When Nadine Borduas departs U of T this winter, she will have left her mark not only as a scientist tackling problems in atmospheric chemistry with a unique approach, but also as a highly active member of the broader Chemistry community. During her time as a graduate student in the department, Borduas undertook numerous community initiatives and as a result, she leaves Chemistry a better place.
Borduas believes that “if you see something that could be improved, don’t wait for someone else to work on it, improve it yourself,” and that spirit is what led to her most recent initiative, advocating for a family room in the department. When a friend and fellow graduate student became a mother, Borduas realized the utility and importance of such spaces, also known as lactation rooms. Incredibly, the space in Chemistry, which opens this month, is only the second such space on the entire St. George campus. Borduas was shocked to learn of the lack of lactation spaces on campus. “But it’s just so easy,” she says. Borduas also sees the space as an important symbol that if a student chooses to start a family while in grad school, the department will support those decisions.
Community involvement seems to come naturally to Borduas; her other contributions to the department include organizing Chemistry Nuit Blanche, founding the Green Chemistry Initiative with several peers, and a term as president of Chem Club. While president of Chem Club, the student-run association for Chemistry graduate students, Borduas also founded the Chemistry Funding Initiative, which opened up funding to the department at large and invited community members to submit proposals for projects that would have a long-lasting impact on the department. Numerous projects were funded, including renovation of the grad student lounge and creation of a garden in the Davenport Courtyard.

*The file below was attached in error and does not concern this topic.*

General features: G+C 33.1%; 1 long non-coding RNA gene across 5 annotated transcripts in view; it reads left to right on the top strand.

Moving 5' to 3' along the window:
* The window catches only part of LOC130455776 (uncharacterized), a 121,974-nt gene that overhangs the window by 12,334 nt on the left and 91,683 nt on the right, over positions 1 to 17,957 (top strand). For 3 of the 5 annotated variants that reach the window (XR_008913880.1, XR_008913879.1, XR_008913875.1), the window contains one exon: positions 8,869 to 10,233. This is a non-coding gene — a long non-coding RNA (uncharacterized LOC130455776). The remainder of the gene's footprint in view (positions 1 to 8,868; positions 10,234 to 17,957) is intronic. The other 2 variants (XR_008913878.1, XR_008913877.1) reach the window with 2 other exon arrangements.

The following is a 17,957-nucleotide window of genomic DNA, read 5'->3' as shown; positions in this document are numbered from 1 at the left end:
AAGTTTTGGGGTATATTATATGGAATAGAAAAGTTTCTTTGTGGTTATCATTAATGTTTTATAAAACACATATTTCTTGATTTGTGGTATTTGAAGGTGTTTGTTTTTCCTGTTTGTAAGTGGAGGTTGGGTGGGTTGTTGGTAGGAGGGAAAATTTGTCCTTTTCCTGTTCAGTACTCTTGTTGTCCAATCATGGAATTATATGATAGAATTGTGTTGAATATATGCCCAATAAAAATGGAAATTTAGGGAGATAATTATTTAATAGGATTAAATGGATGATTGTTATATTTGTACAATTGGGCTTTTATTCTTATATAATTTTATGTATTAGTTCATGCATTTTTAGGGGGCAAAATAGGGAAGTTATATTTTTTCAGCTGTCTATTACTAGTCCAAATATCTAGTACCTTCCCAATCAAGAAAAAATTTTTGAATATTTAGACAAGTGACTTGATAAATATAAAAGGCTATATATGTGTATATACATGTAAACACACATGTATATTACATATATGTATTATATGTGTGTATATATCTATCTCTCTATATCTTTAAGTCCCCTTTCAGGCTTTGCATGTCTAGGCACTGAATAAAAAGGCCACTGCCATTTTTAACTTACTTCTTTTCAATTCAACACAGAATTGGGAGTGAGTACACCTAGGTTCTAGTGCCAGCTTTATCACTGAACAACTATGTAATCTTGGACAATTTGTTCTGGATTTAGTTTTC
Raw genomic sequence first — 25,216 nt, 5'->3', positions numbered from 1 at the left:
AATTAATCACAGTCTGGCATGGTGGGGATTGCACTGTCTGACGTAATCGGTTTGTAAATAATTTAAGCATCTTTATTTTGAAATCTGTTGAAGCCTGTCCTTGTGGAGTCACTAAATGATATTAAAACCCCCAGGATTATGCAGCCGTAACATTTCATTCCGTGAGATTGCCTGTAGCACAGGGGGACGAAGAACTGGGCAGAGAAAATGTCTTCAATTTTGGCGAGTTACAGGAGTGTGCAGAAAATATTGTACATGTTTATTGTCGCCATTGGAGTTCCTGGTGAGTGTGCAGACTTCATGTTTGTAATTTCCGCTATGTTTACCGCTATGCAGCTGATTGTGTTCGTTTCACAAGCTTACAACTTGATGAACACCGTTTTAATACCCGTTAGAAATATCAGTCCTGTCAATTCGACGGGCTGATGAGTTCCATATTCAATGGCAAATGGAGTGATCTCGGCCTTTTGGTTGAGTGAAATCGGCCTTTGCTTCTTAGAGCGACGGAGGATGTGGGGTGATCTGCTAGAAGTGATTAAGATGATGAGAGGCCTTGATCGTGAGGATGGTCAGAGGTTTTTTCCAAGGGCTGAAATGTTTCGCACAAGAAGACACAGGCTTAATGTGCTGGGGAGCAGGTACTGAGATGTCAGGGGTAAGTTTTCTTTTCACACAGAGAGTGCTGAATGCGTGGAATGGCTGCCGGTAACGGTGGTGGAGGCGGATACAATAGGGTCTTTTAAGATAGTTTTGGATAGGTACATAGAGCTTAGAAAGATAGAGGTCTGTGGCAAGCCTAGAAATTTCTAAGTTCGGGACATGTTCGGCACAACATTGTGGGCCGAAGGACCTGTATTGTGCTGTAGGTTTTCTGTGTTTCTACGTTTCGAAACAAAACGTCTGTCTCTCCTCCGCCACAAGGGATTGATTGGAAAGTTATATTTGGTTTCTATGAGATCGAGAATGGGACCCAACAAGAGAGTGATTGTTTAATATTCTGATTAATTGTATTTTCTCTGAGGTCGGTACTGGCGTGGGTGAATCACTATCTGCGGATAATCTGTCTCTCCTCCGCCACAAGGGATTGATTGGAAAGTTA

More than anything though, Borduas, sees herself as a cheerleader. She gets excited about the great ideas of others, “I don’t see that as competition,” she says. “I think, no, that’s wonderful! I support you and all your great ideas!” Still, she’s had a few great ideas of her own, including developing a supervisor selection workshop for incoming graduate students. Having gone through the experience of switching supervisors, and moving from organic to environmental chemistry, Borduas knows how one can feel stuck, and she wants others to know that getting unstuck is doable. That’s one message that she conveys in her workshop, which all incoming grad students now experience during orientation.
In terms of her research, Borduas completed her PhD under the supervision of Professors Jonathan Abbatt and Jennifer Murphy and studied the fate of organic nitrogen molecules in the atmosphere. The list of awards for her research is long: she was awarded the NSERC André Hamer Postgraduate Prize in 2009, named a Vanier scholar in 2010, and granted numerous institutional awards including the Adel S. Sedra Distinguished Graduate Award in 2014. She says she currently brands herself as an environmental organic chemist and is planning to head to ETH Zurich for a postdoctoral fellowship, where she will study aqueous phase mechanisms with an organic chemistry perspective. An avid skier, she’s also looking forward to hitting the slopes in pursuit of that often elusive work-life balance.
To be sure, Borduas has accomplished a great deal during her time in Chemistry, but ever modest, she gives credit to a positive environment that fosters community engagement. “I have a lot of ideas, but the fact is, this environment, and UofT, just makes everything easy to do,” says Borduas. “If you have an idea for a change or to make something better, it’s a very supportive environment.”